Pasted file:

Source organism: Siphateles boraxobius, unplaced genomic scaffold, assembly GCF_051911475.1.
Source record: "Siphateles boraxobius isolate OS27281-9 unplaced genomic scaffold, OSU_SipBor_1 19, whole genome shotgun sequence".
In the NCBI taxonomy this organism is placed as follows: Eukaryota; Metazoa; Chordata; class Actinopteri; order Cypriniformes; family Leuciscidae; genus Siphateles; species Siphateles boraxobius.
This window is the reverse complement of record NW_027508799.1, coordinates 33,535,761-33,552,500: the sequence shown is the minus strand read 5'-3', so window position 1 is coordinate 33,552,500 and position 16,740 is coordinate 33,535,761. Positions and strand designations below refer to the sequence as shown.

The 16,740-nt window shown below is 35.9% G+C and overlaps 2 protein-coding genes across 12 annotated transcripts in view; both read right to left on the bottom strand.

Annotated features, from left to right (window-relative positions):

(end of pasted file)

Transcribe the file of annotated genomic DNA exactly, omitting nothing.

Source organism: Siphateles boraxobius, unplaced genomic scaffold, assembly GCF_051911475.1.
Source record: "Siphateles boraxobius isolate OS27281-9 unplaced genomic scaffold, OSU_SipBor_1 19, whole genome shotgun sequence".
In the NCBI taxonomy this organism is placed as follows: Eukaryota; Metazoa; Chordata; class Actinopteri; order Cypriniformes; family Leuciscidae; genus Siphateles; species Siphateles boraxobius.
This window is the reverse complement of record NW_027508799.1, coordinates 33,535,761-33,552,500: the sequence shown is the minus strand read 5'-3', so window position 1 is coordinate 33,552,500 and position 16,740 is coordinate 33,535,761. Positions and strand designations below refer to the sequence as shown.

The 16,740-nt window shown below is 35.9% G+C and overlaps 2 protein-coding genes across 12 annotated transcripts in view; both read right to left on the bottom strand.

Annotated features, from left to right (window-relative positions):